DAY SHIFT by Edward Mayes

Well, yes, we were thrown down that
Well, or so we thought we had dreamed
We had, so burdened by proof, the prom
Dress at the cleaners and the cleaners
Now closed, and while wax paper and
A comb may be all the buzz we need,
These days we pass our hands through
Time’s waters and see them come out
Unchanged, and in the rear view mirror
We combed our hair into a duck’s ass,
The style then for us, and still the style for
Ducks, and we go to war with those
On the swing shift, drive the car bombs
To those on the graveyard shift, and then
We are all in the same war together, and
Then confess to each other that peace was
Better, that we can’t deny the burden
Of birth, what our bodies are founded
Upon, what we try to leap over, when
We have opened the letter bomb and
Read aloud what it has to say, “the shoal
Of time,” someone said, the shallow
Day, the shallow breaths, the are-we-
Not-finally-free melting into no, rapt
For a second, and then time unwrapping
Its last present for this year, a long rope,
A strong arm, and a little air, a little light.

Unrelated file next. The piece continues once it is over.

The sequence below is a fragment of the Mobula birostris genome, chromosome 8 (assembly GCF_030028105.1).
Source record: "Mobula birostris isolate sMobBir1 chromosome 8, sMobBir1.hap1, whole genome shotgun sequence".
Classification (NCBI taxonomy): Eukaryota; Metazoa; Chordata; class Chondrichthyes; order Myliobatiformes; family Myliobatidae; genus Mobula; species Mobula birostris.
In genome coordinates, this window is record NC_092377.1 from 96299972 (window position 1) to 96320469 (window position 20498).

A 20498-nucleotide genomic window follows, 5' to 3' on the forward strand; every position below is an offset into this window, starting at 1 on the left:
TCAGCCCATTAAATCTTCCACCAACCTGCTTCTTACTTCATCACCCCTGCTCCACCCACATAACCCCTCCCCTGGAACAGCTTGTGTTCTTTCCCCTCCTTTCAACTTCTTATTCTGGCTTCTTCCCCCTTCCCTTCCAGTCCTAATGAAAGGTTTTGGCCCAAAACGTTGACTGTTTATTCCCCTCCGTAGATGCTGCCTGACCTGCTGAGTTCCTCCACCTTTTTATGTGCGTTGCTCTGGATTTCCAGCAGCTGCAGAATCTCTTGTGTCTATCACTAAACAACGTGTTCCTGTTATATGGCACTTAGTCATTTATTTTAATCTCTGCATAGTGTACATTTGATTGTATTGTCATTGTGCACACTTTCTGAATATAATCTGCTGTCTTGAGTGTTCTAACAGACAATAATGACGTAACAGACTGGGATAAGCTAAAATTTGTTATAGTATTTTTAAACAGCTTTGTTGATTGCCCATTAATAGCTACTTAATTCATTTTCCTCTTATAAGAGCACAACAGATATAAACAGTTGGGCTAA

Notes: Departure time; “the breathing time of day,” Hamlet; “upon this bank and
shoal of time,” Macbeth; short shrift, brief penance given to someone who is about to
die; hecatomb, 100 oxen; T-bone; Chianina cattle; hokum; awkward words like
squawk; comb over; coxcomb; combo; f-bomb; bombé; bombast; aplomb, lead weight

Edward Mayes’s five books of poetry include First Language (University of Massachusetts Press–Juniper Prize), and Works & Days (University of Pittsburgh Press—AWP Donald Hall Prize). He is coauthor, with Frances Mayes, of In Tuscany (Broadway Books), Bringing Tuscany Home (Broadway Books,), and The Tuscan Sun Cookbook (Clarkson Potter). His poetry has appeared in The Southern Review, Poetry, The New Yorker, The American Poetry Review, The Best American Poetry, The Kenyon Review, The Gettysburg Review, and Southwest Review.